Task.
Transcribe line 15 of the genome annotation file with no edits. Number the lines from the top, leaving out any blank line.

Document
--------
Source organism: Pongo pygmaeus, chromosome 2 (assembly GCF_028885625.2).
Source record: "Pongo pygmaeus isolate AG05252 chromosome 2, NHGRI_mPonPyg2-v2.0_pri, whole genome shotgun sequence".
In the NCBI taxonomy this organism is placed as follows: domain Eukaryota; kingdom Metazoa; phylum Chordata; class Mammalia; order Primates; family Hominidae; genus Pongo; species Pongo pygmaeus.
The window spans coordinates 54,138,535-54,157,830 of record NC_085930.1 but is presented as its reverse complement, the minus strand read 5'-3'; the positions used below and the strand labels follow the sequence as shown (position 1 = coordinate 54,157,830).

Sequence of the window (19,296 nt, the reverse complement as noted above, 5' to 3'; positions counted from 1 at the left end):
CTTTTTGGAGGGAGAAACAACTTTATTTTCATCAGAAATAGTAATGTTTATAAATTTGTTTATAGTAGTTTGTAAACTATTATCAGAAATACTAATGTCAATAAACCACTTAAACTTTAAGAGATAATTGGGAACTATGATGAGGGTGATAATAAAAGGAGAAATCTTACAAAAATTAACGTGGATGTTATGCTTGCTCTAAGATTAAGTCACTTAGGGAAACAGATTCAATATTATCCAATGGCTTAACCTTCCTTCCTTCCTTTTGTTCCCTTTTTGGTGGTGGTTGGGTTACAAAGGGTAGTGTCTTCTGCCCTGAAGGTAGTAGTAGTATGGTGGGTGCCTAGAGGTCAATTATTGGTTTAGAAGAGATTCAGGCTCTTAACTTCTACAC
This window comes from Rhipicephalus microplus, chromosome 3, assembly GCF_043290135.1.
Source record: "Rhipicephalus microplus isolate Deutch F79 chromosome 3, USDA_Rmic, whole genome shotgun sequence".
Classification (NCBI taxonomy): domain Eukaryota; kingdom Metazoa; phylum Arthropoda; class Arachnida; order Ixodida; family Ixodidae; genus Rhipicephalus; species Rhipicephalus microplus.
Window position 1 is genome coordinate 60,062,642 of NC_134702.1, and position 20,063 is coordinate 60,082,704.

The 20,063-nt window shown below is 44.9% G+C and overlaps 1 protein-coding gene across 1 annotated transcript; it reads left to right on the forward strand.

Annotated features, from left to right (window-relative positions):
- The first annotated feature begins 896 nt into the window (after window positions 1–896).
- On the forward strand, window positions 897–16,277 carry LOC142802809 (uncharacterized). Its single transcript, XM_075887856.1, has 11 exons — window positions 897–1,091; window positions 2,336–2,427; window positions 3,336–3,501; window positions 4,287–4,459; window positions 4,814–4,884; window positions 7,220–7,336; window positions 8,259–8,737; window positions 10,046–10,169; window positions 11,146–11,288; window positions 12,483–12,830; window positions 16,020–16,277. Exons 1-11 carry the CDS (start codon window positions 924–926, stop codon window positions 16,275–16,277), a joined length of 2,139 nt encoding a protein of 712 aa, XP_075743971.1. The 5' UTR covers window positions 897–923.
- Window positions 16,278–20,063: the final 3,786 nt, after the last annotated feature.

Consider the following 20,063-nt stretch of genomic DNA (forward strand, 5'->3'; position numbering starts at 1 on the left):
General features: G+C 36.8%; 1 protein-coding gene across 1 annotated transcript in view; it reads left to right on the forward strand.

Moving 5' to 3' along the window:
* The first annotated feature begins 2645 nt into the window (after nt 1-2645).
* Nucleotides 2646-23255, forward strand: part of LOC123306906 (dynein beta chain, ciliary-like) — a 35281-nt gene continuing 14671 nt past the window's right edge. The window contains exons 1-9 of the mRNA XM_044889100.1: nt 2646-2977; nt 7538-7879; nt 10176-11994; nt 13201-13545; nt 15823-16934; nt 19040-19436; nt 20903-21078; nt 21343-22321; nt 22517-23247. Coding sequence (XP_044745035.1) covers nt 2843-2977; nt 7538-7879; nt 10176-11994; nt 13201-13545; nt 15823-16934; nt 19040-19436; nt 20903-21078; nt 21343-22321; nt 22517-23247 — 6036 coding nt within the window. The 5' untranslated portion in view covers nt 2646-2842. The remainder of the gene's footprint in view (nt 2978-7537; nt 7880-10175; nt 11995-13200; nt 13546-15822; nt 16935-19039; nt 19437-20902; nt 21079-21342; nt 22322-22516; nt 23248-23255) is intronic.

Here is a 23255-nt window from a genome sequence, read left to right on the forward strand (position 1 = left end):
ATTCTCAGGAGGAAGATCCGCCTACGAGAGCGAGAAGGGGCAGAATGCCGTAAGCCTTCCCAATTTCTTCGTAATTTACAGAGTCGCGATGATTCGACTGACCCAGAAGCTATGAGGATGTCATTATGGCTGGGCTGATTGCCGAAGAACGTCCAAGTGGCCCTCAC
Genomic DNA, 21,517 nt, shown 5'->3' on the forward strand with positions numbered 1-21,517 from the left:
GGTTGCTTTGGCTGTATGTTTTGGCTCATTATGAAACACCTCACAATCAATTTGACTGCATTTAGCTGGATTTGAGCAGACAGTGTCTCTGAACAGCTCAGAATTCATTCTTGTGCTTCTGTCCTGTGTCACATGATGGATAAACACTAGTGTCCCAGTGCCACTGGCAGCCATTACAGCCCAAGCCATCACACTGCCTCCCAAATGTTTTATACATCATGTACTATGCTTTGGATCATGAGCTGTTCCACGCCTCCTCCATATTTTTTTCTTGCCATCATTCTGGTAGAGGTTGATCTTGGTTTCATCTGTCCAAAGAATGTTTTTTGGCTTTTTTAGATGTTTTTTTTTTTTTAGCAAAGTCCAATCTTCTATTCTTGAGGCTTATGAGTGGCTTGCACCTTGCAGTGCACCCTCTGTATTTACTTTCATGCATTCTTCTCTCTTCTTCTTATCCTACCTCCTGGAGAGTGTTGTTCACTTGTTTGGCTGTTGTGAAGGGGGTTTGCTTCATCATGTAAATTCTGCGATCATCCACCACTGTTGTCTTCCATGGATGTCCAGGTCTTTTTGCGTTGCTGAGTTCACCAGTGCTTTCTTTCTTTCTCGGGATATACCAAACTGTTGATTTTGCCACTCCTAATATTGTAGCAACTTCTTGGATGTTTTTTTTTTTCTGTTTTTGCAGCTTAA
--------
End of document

- Window positions 16,278–20,063: the final 3,786 nt, after the last annotated feature.